HFC refrigerants grew in popularity following the ban of CFCs (chlorofluorocarbons) over two decades ago, as European Community nations and other industrialised countries doubled down on the Montreal Protocol.
Refrigerants such as R-22 and R12 were phased out as international commitment to the Montreal Protocol came to fruition.
What is a HFC Refrigerant?
HFC is the acronym for hydrofluorocarbons, with HFC refrigerants being an entirely man made group of chemicals used for cooling, blowing and refrigeration purposes. HCFs were initially understood to have no ozone depletion potential, however, they are now described as weak ozone depleting substances and are known to emit potent greenhouse gases with global warming potential (GWP).
HFC refrigerants whilst not as damaging as CFCs or HCFCs, are still classed as incredibly powerful greenhouse gases. According to a 2019 Climate and Clean Air Coalition article, HFCs account for 1 percent of total greenhouse gas emissions. Despite this, HFCs impact on global warming per unit of mass, can be hundreds to thousands of times greater than carbon dioxide’s.
Commonly used HFCs include:
What are HFC Refrigerants Used For?
HFC refrigerants are used for a wealth of applications such as air conditioning units, aerosol, propellants, fire extinguishing systems, insulation foams and more.
Why are HFCs Being Phased Out?
As previously mentioned, HFCs have a high GWP, with their lifetime in the atmosphere spanning across 15 years on average, in terms of weight, according to the Climate and Clean Air Coalition.
Fundamentally, HFC emissions induce greater stratospheric warming, accelerating the chemical reactions that destroy ozone molecules, along with lowering ozone levels in the tropics by speeding the upward flow of ozone depleted air.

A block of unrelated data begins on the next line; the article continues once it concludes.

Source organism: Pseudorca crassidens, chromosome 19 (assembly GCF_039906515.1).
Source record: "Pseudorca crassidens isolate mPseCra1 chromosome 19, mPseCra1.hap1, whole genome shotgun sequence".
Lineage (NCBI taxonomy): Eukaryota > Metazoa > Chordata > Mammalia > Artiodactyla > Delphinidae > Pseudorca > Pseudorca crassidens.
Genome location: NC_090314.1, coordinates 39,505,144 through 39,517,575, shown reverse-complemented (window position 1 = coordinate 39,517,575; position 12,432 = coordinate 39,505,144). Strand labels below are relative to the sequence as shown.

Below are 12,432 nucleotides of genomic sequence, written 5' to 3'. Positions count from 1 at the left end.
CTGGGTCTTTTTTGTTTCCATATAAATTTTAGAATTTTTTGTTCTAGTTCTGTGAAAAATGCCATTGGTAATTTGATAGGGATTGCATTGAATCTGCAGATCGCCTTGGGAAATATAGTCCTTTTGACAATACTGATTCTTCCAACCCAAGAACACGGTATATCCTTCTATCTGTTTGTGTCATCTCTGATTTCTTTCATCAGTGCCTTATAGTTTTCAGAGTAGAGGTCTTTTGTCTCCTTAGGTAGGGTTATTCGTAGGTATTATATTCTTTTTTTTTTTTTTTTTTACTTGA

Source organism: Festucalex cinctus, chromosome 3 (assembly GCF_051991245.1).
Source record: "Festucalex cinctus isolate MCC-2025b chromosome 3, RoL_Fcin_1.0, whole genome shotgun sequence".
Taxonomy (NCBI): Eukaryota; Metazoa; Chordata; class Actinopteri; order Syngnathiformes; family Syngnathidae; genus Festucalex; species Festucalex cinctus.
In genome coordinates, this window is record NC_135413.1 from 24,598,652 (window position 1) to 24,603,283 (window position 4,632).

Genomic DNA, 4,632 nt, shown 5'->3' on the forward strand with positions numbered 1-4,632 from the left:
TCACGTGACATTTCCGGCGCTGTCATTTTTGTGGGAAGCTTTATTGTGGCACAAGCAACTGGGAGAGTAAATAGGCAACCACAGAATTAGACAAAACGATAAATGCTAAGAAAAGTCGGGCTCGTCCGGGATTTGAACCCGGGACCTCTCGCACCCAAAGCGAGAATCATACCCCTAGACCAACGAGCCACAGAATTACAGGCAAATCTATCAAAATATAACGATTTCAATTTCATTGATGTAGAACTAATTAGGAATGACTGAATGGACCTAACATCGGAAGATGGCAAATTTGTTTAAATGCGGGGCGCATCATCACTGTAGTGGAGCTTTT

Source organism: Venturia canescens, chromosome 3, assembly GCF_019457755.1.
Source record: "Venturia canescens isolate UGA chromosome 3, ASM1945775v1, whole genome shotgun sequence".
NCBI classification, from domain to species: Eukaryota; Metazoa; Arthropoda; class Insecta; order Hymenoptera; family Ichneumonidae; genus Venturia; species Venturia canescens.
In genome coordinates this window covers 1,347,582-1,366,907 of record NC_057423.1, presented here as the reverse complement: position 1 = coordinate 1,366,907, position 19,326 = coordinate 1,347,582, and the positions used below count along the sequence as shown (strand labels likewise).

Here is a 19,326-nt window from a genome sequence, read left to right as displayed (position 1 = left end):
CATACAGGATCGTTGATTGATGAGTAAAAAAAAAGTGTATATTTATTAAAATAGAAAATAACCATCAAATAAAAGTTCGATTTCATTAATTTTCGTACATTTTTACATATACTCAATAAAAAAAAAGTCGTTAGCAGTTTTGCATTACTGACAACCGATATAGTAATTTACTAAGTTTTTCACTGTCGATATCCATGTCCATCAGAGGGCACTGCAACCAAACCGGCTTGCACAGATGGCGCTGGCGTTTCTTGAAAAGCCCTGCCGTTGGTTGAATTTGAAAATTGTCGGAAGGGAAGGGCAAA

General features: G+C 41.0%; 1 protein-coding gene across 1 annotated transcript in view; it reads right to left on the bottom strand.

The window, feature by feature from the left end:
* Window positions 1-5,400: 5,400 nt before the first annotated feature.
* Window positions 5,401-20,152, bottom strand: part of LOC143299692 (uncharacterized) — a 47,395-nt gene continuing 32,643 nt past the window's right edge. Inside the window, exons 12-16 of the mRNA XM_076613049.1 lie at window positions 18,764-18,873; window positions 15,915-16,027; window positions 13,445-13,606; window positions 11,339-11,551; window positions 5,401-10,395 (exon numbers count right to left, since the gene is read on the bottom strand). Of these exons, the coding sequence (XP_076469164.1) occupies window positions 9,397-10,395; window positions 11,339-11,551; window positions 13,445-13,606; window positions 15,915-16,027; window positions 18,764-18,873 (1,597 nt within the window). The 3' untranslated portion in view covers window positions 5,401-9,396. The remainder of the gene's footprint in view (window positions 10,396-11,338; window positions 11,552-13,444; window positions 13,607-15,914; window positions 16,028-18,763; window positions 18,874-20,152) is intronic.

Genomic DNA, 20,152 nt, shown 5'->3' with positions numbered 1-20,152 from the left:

Whilst HFCs have only been on the commercial market since the 1990’s, they’re believed to be one of the fastest growing greenhouse gases, with the developing world’s high increase in demand for refrigeration and air conditioning systems for example.
The 2016 Kigali Amendment to the Montreal Protocol On Substances that Deplete the Ozone Layer, was put into action in July 2019. All United Nation members along with numerous other countries agreed to collectively implement the phasing out of HFCs, reducing their use by more than 80% in the next 30 years.
The legally binding Montreal Protocol has been amended so that industrial nations reduce HFC production and consumption by at least 85% compared to their yearly average values from 2011 to 2013.
It aims to avoid more than 70 billion metric tonnes of CO2 equivalent emissions by 2050, as well as a 0.5° C increase in global warming by the end of the century.
What is Replacing HFCs?
Hydrocarbons have been proven to be a substantial alternative for HFCs when it comes to applications which need to perform at high-ambient temperatures. In addition to this, CO2 cascade systems have also been frequently used as a substitute for HFCs.
Ultimately, the goal is to ensure that industrialised nations replace HFCs with low or zero global warming potentials. Furthermore, combined with improvements in energy efficiency in terms of lifecycle, will have an additional positive impact on the reduction of greenhouse gas emissions.
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